41. 41.
    Hoyle F.: Fred Hoyle, the rebel (Fred Hoyle, l’irréductible), Ciel & Espace 284, pp. 32–37 (interview by Jean-Marc Bonnet-Bidaud). http://bonnetbidaud.free.fr/ce/hoyle1993/pdf/Hoyle1993CE284p32_37.pdf (1993)
  42. 42.
    Alfven, H.: On hierarchical cosmology. Astrophys. Space Sci. 89, 313–324 (1983)ADSCrossRefGoogle Scholar
  43. 43.
    Alfven, H.: Cosmology in the plasma universe: an introductory exposition. IEEE Trans. Plasma Sci. 18, 10 (1990)ADSCrossRefGoogle Scholar
  44. 44.
  45. 45.
    Lerner, E.: Intergalactic radio absorption and the COBE data. Astrophys. Space Sci. 227, 61–81 (1995)ADSCrossRefGoogle Scholar
  46. 46.
    Alfonso-Faus, A., Fullana, M.: Sources of microwave radiation and dark matter identified: millimeter black-holes. http://arxiv.org/abs/1004.2251 (2010)
  47. 47.
    Assis, A.: On Hubble’s law of redshift, Olbers’ paradox and the cosmic background radiation. Apeiron 12, 10–16 (1992)Google Scholar
  48. 48.
    Fahr, H., Zönnchen, J.: The writing on the cosmic wall: Is there a straightforward explanation of the cosmic microwave background? Ann. Phys. 18(10–11), 699–721 (2009). (Berlin)CrossRefzbMATHGoogle Scholar
  49. 49.
    Crawford, D.: Curvature cosmology: a model for a static, stable universe, p. 168. Brown Walker Press, Florida (2006)Google Scholar
  50. 50.
    Land, K., Magueijo, J.: The axis of evil. Phys. Rev. Lett. 95, 071301 (2005)ADSCrossRefGoogle Scholar
  51. 51.
    Land, K., Magueijo, J.: The axis of evil revisited. Mon. Not. RAS 378, 153–158 (2007)ADSCrossRefGoogle Scholar
  52. 52.
    Planck collaboration.: Planck 2015 results. XVI. Isotropy and statistics of the CMB. A&A 594, A16 (2016). http://arxiv.org/abs/1506.07135
  53. 53.
    Fahr, H.-J., Sokaliwska, M.: Remaining problems in interpretation of the cosmic microwave background. Phys. Res. Int. 2015, 1–15 (2015). doi: 10.1155/2015/503106. Article ID 503106CrossRefGoogle Scholar
  54. 54.
    Li, T.P., et al.: Observation number correlation in WMAP data. Mont. Not. RAS 398, 47–52 (2009)ADSCrossRefGoogle Scholar
  55. 55.
    Liu H. et al.: Diagnosing timing error in WMAP data, Month. Not. RAS. Online 31 March, L236. http://arxiv.org/abs/1009.2701 (2011)
  56. 56.
    Roukema, B.: On the suspected timing-offset-induced calibration error in the Wilkinson microwave anisotropy probe time-ordered data. Astron. Astrophys. 518, A34–41 (2011)CrossRefGoogle Scholar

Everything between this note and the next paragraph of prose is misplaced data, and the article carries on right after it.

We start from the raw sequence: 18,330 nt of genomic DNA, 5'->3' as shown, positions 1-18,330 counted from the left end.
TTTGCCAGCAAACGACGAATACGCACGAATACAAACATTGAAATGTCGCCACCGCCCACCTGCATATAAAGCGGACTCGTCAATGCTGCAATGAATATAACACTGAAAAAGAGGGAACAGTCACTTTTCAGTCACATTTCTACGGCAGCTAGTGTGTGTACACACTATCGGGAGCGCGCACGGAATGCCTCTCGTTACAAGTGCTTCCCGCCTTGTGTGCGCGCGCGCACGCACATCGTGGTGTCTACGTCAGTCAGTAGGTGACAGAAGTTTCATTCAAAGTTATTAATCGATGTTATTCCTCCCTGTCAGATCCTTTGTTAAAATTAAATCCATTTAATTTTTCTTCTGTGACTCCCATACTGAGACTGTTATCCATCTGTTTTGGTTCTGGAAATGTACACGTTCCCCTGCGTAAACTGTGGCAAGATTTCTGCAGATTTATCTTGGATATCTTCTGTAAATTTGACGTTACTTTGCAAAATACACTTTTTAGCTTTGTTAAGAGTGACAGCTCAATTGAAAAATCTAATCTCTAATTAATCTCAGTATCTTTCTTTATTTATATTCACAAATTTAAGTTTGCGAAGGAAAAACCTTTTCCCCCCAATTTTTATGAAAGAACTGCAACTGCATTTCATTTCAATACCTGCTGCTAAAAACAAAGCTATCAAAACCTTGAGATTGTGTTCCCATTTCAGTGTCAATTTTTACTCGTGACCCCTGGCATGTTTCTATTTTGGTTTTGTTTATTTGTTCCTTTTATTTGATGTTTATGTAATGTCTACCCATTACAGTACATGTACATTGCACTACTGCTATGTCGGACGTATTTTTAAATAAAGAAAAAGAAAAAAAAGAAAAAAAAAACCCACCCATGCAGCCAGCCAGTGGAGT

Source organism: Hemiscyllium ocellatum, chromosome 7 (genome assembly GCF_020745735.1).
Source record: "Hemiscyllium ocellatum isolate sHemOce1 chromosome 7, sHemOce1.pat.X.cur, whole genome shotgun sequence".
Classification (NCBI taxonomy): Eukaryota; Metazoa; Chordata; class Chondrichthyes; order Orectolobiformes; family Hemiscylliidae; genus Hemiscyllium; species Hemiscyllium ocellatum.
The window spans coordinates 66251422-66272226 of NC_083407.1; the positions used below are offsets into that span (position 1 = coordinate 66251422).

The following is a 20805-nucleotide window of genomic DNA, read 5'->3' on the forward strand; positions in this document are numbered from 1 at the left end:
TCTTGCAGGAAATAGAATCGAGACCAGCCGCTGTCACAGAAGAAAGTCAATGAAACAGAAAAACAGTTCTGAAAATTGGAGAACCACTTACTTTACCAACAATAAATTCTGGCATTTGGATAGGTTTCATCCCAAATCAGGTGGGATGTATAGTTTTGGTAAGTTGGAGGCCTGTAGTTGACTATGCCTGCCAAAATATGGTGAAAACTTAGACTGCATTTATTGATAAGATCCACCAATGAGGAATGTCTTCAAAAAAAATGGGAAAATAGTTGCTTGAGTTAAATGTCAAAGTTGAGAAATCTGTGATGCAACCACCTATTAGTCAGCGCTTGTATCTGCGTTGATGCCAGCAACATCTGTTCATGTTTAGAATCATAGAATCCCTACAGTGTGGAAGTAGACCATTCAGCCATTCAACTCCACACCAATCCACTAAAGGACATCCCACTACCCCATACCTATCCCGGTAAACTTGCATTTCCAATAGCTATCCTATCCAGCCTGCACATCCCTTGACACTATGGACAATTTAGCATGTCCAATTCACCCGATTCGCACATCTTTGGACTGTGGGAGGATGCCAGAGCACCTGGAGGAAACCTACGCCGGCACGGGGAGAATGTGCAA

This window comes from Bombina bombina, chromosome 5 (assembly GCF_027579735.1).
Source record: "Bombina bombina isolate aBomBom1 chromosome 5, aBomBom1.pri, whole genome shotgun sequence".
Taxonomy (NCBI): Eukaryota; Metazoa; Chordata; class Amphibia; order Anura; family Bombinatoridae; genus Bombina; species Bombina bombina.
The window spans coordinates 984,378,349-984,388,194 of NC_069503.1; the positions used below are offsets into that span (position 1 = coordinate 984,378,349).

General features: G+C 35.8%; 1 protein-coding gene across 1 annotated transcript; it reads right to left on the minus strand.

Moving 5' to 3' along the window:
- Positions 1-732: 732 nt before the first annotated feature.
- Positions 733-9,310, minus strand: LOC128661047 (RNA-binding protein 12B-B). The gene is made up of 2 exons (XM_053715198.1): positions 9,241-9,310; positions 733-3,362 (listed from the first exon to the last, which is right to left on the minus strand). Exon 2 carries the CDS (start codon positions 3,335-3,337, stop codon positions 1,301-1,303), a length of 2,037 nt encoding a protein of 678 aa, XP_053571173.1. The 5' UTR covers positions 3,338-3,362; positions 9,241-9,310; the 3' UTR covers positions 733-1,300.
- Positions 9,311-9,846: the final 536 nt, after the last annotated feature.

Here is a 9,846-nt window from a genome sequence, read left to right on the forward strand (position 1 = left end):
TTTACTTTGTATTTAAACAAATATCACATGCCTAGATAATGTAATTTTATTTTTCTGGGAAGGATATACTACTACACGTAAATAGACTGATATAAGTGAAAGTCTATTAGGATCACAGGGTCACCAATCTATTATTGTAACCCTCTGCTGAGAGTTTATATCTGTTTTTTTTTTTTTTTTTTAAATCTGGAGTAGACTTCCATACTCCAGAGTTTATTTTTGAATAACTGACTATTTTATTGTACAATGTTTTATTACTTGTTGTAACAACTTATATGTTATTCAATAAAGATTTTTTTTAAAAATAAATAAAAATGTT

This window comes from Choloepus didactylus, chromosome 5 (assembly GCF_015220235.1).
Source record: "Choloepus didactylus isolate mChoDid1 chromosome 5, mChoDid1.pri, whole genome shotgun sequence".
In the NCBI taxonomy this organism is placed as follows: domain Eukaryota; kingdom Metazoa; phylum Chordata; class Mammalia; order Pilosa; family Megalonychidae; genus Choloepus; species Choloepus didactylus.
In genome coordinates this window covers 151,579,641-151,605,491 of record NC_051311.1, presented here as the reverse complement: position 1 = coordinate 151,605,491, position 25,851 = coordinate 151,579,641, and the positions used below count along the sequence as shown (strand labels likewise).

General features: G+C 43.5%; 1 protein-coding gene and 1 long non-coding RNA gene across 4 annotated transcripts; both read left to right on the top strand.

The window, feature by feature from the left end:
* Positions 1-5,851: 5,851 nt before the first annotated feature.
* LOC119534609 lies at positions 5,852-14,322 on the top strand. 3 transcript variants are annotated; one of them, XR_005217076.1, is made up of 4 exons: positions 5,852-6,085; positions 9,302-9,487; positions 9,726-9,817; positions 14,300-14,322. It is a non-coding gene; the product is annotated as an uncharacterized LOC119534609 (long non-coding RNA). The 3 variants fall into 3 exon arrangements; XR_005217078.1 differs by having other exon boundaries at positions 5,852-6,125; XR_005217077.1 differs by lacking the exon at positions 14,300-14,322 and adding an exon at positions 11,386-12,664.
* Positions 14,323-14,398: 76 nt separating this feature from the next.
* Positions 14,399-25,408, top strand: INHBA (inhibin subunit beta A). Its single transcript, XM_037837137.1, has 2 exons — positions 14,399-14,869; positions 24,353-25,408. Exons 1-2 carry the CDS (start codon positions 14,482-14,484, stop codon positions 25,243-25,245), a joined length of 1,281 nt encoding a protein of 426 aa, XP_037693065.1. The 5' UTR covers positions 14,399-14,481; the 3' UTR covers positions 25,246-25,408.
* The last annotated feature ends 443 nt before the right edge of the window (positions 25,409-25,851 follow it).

57. 57.
    McKellar, A.: Molecular lines from the lowest states of diatomic molecules composed of atoms probably present in interstellar space. Publ. Dom. Astrophys. BC 7, 251–272 (1941)ADSGoogle Scholar
  58. 58.
    Slyk, K., et al.: CN column densities and excitation temperatures. Mon. Not. RAS 390, 1733–1750 (2008)ADSGoogle Scholar
  59. 59.
    Srianand, H., Petitjean, P., Ledoux, C.: The cosmic microwave background radiation temperature at a redshift of 2.34. Nature 408, 931–935 (2000)ADSCrossRefGoogle Scholar
  60. 60.
    Noterdaeme, P., et al.: The evolution of the cosmic microwave background temperature-measurements of TCMB at high redshift from carbon monoxide excitation. Astron. Astrophys. 526, L7–14 (2011)ADSCrossRefGoogle Scholar
  61. 61.
    Fahr, H., Loch, R.: Photon stigmata from the recombination phase superimposed on the cosmological background radiation. Astron. Astrophys. 246, 1–9 (1991)ADSGoogle Scholar
  62. 62.
    Harker, G., et al.: Power spectrum extraction for redshifted 21-cm Epoch of Reionization experiments: the LOFAR case. Mont. Not. RAS 405, 2492–2504 (2010)ADSGoogle Scholar
  63. 63.
    Carilli C.: SKA Key science project: radio observations of cosmic reionization and first light. In: Beswick (ed) Proceedings of science, from planets to dark ages: the modern radio universe. http://arxiv.org/abs/0802.1727 (2010)
  64. 64.
    Dolgov, A.: Neutrinos in cosmology. Phys. Rep. 370, 333–535 (2002)ADSCrossRefGoogle Scholar

Copyright information

© Springer Science+Business Media New York 2016

Authors and Affiliations

  1. 1.Astrophysics DepartmentFrench Alternative Energies and Atomic Energy Commission (CEA)Gif-sur-YvetteFrance

Personalised recommendations